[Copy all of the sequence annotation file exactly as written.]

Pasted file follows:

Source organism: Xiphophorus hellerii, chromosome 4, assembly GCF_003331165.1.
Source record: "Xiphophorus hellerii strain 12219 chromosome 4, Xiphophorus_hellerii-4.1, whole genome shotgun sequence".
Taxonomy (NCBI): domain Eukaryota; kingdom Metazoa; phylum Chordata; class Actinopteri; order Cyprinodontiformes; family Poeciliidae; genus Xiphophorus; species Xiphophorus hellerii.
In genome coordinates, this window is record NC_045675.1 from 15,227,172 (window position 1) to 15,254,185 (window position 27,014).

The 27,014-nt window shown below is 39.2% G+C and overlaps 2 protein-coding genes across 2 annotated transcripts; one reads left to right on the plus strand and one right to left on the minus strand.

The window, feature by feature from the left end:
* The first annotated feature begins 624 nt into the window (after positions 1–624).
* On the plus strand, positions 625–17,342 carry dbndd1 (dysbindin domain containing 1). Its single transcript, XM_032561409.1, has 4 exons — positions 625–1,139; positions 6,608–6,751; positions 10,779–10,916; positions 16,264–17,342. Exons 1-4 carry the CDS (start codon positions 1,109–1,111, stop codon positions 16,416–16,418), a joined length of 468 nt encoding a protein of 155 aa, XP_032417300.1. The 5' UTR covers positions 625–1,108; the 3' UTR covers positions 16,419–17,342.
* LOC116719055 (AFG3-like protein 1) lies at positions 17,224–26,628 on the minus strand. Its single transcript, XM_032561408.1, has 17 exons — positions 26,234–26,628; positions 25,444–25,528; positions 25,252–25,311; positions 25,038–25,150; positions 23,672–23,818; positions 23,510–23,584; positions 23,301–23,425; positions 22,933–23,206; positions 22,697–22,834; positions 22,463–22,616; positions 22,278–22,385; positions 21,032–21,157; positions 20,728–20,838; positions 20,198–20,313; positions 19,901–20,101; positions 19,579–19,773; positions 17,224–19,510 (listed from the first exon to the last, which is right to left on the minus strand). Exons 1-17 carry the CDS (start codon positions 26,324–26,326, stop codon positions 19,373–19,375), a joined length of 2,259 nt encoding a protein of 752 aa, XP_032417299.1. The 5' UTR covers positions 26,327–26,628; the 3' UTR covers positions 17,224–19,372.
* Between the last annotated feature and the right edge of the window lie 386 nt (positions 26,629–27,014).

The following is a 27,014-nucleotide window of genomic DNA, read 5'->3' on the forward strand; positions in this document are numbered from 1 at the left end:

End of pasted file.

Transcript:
Source organism: Xiphophorus hellerii, chromosome 4, assembly GCF_003331165.1.
Source record: "Xiphophorus hellerii strain 12219 chromosome 4, Xiphophorus_hellerii-4.1, whole genome shotgun sequence".
Taxonomy (NCBI): domain Eukaryota; kingdom Metazoa; phylum Chordata; class Actinopteri; order Cyprinodontiformes; family Poeciliidae; genus Xiphophorus; species Xiphophorus hellerii.
In genome coordinates, this window is record NC_045675.1 from 15,227,172 (window position 1) to 15,254,185 (window position 27,014).

The 27,014-nt window shown below is 39.2% G+C and overlaps 2 protein-coding genes across 2 annotated transcripts; one reads left to right on the plus strand and one right to left on the minus strand.

The window, feature by feature from the left end:
* The first annotated feature begins 624 nt into the window (after positions 1–624).
* On the plus strand, positions 625–17,342 carry dbndd1 (dysbindin domain containing 1). Its single transcript, XM_032561409.1, has 4 exons — positions 625–1,139; positions 6,608–6,751; positions 10,779–10,916; positions 16,264–17,342. Exons 1-4 carry the CDS (start codon positions 1,109–1,111, stop codon positions 16,416–16,418), a joined length of 468 nt encoding a protein of 155 aa, XP_032417300.1. The 5' UTR covers positions 625–1,108; the 3' UTR covers positions 16,419–17,342.
* LOC116719055 (AFG3-like protein 1) lies at positions 17,224–26,628 on the minus strand. Its single transcript, XM_032561408.1, has 17 exons — positions 26,234–26,628; positions 25,444–25,528; positions 25,252–25,311; positions 25,038–25,150; positions 23,672–23,818; positions 23,510–23,584; positions 23,301–23,425; positions 22,933–23,206; positions 22,697–22,834; positions 22,463–22,616; positions 22,278–22,385; positions 21,032–21,157; positions 20,728–20,838; positions 20,198–20,313; positions 19,901–20,101; positions 19,579–19,773; positions 17,224–19,510 (listed from the first exon to the last, which is right to left on the minus strand). Exons 1-17 carry the CDS (start codon positions 26,324–26,326, stop codon positions 19,373–19,375), a joined length of 2,259 nt encoding a protein of 752 aa, XP_032417299.1. The 5' UTR covers positions 26,327–26,628; the 3' UTR covers positions 17,224–19,372.
* Between the last annotated feature and the right edge of the window lie 386 nt (positions 26,629–27,014).

The following is a 27,014-nucleotide window of genomic DNA, read 5'->3' on the forward strand; positions in this document are numbered from 1 at the left end: